Here are my top posts in 2009.  My favorites include: Top Ten “Eye do” and Don’ts; Here’s the Deal; AAP Vision Policy gets NSF; Eyes on U-Tube; and What’s Going On?  As always, your comments are welcomed and appreciated!

Thank you for visiting Janet’s Journal. Your friendship and support keeps me writing!

website-photo-lisa-looking-to-the-right

Healthy New Year! Top Ten “Eye do” and Don’ts Jan. 10, 2009
Here are my top ten “do and don’ts” for your eyes.  Oh oh…includes the #1 resolution I did NOT keep!
Read more here…

What’s Going On? February 1, 2009
Janet’s Journal took a new spin in February.  Read about my concerns while listening to a great song.

Listen and read here…

Vision First form rejected? April 19, 2009
When Illinois’ eye exam law went through the rule-making process, I had many questions why the state’s form would be the only form accepted as proof of an eye exam. Read the objections, voice of reason and common sense, and many great comments from supporters of the Vision First form here…

Janet Wins Seat on Grade School Board April 29, 2009
This post also links to my new education blog “Reaching the Stars.”
Yes, it’s been a busy year! Read about the election here…




New ImageHere’s the deal…”Illinois” Hold’em style!
May 18, 2009
Written for the novice poker player, here’s my spin on the famous game “Texas Hold’em.” Comments were great! Deal the kids a winning hand here…

Celebrating 7 Years on Vision Mission June 30, 2009
Today Illinois leads the nation with Amy’s Vision Law and a required eye exam before starting school.  Can’t believe it started seven short years ago!  Blessing to my daughter Amy for passing her vision screenings. Read more here…


AAP Vision Policy Gets NSF August 31, 2009
Another post with many great comments. Read my list of  “overdrawn statements” followed by deposits.  Includes my analogy to breastfeeding, too.  Also links to helpful websites, articles, and Sue Barry’s book “Fixing My Gaze” here…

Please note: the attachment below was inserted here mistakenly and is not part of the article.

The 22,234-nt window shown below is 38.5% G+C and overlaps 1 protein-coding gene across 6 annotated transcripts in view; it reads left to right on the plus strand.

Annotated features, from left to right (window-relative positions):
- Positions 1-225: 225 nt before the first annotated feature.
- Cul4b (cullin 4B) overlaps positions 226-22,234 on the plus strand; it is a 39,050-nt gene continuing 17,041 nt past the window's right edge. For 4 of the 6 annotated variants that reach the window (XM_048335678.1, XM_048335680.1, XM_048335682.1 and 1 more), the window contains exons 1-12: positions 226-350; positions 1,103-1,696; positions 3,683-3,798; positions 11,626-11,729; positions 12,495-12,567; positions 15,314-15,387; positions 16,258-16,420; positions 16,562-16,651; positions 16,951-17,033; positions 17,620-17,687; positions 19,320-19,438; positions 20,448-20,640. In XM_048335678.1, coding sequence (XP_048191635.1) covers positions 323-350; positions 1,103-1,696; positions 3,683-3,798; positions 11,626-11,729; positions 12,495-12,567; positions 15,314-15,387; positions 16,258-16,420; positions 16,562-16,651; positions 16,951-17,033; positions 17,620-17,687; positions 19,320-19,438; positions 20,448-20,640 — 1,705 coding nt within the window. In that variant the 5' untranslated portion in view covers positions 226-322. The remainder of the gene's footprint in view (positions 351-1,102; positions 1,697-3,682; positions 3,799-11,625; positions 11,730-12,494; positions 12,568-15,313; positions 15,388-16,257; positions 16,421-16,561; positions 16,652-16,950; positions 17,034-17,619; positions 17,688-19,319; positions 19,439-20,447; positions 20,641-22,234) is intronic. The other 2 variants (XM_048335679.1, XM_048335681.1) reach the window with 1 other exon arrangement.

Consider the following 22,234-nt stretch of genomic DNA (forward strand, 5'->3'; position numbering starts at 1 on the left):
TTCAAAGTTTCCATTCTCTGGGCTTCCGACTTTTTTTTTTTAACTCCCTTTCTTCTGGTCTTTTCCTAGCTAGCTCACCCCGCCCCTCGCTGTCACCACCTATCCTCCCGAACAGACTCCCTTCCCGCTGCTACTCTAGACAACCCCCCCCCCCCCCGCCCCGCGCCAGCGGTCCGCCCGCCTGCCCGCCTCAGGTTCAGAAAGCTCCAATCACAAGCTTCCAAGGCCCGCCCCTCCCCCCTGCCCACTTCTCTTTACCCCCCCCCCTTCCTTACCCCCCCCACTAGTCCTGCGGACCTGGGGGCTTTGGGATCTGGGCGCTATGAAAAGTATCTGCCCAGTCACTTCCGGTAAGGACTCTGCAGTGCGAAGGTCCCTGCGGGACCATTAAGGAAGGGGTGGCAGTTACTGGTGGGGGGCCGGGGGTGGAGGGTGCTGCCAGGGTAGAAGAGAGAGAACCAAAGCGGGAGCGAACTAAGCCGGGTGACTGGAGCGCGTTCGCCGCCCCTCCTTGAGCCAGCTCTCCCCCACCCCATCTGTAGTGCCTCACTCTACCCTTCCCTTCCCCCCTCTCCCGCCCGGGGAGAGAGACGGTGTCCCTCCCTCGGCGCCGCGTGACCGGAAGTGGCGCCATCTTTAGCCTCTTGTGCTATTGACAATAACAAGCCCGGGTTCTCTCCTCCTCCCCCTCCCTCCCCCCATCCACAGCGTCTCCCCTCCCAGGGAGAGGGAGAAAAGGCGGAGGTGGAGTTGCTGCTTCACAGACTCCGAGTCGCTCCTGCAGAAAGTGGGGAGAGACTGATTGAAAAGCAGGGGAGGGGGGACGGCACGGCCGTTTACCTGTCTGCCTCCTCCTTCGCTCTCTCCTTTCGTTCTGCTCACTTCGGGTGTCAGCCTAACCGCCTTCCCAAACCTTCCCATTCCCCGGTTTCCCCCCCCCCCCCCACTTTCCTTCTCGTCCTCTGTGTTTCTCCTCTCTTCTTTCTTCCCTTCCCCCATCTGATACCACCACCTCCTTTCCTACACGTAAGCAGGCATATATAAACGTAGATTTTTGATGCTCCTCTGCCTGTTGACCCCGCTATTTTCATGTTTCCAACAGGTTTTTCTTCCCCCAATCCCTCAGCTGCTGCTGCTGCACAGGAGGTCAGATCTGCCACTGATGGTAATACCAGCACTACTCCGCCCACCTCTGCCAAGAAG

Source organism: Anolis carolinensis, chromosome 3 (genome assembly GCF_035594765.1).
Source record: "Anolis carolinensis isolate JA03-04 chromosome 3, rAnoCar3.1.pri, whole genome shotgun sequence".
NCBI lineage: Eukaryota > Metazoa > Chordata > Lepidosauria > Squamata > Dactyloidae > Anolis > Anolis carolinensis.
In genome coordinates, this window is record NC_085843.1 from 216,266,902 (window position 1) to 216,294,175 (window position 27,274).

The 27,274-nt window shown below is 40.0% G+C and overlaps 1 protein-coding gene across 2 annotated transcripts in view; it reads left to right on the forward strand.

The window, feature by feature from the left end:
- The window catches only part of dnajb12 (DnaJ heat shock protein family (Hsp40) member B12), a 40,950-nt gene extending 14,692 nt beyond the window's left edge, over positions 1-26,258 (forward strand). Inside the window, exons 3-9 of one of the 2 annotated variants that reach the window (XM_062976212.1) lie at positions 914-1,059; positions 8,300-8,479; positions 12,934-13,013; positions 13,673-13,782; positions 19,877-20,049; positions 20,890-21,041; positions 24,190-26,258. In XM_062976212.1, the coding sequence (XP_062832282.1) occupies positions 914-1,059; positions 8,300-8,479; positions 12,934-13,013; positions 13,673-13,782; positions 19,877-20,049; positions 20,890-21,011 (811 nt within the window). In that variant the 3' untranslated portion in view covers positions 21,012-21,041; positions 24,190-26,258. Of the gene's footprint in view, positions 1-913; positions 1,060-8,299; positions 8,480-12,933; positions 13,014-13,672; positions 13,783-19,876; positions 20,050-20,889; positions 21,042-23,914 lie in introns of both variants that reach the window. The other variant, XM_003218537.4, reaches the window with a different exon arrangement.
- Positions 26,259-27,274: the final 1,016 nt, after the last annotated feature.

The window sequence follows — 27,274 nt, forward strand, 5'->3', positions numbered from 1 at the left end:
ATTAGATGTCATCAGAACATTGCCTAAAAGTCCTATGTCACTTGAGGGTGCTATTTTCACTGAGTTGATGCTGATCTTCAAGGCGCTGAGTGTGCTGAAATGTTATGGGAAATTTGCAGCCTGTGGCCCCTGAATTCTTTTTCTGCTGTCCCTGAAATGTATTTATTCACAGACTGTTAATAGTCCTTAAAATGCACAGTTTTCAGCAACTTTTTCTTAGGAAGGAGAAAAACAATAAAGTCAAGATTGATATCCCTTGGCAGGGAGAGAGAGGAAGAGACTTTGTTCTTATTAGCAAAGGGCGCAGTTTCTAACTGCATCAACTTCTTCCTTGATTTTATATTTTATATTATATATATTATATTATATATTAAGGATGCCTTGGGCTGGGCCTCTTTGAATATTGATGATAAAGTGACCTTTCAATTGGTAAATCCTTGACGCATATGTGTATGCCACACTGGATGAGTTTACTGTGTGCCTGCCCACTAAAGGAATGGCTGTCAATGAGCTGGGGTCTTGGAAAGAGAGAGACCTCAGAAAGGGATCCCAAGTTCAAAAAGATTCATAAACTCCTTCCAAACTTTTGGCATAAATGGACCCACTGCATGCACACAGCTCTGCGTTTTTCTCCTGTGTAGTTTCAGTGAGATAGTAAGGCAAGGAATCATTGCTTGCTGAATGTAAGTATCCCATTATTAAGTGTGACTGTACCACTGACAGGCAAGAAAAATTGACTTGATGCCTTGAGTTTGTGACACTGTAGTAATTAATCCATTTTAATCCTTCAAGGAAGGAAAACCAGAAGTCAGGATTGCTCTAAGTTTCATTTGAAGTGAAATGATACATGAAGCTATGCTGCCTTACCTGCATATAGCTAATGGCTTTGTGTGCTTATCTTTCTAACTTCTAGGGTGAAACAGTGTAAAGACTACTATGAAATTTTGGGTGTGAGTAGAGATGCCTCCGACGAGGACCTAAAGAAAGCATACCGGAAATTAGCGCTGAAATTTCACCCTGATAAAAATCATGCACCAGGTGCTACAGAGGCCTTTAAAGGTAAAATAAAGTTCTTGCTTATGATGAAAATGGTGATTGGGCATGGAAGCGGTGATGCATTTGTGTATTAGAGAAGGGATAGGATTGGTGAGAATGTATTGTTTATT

Eyes on U-Tube: Screening or Exam? September 30, 2009
View the video of Amy and me with Dr. Sandra Block. Made in 2004 and a winner of the National Eye Institute’s Healthy Eyes Healthy People grant! View here…

Janet attends COVD in Denver October 23, 2009
Attending the College of Optometrists in Vision Development convention was exciting and helpful.  Met many great people in the eye care field.  See fun photos here…



A closer look at H.R. 577–Vision Care for Kids Act Nov. 26, 2009
The Vision Care for Kids Act of 2009 aims to provide $65,000,000 over the next five years. Grant money will be awarded as follow-up care to states participating in vision screenings. OUCH…vision screenings!
Read more here…



Did you know I’m also an advocate to stop drunk driving?

Friends don’t let friends drive drunk.

If you’re going to drive, please don’t drink. And if you’re going to drink, please don’t drive. Read more on my new education blog here…


Make a difference in the eyes of a child! Follow three simple steps in the “Kids Eyes Count Campaign.”

KNOW vision screening is not a substitute for eye examination.

MAKE comprehensive eye and vision examinations by an eye doctor part of a child’s healthcare.

KEEP eye care health and good vision habits a priority.

Join the “Kids Eyes Count” email list here. Receive updates and important news.

Vision First respects your privacy. Your email address will not be shared or sold. Sign-up here today! Thank you for your interest and support.


Copyright © 2009 Janet Hughes. All rights reserved.

Posted by: Janet Hughes | November 26, 2009

A closer look at H.R. 577–Vision Care for Kids Act

Currently there is a bill in the U.S. Senate called the Vision Care for Kids Act of 2009. Already passed by the House, this federal legislation hopes to improve the vision care for America’s children. According to the original bill in Section 2, Congress states these findings: Millions of children in the United States suffer from vision problems, many of which go undetected.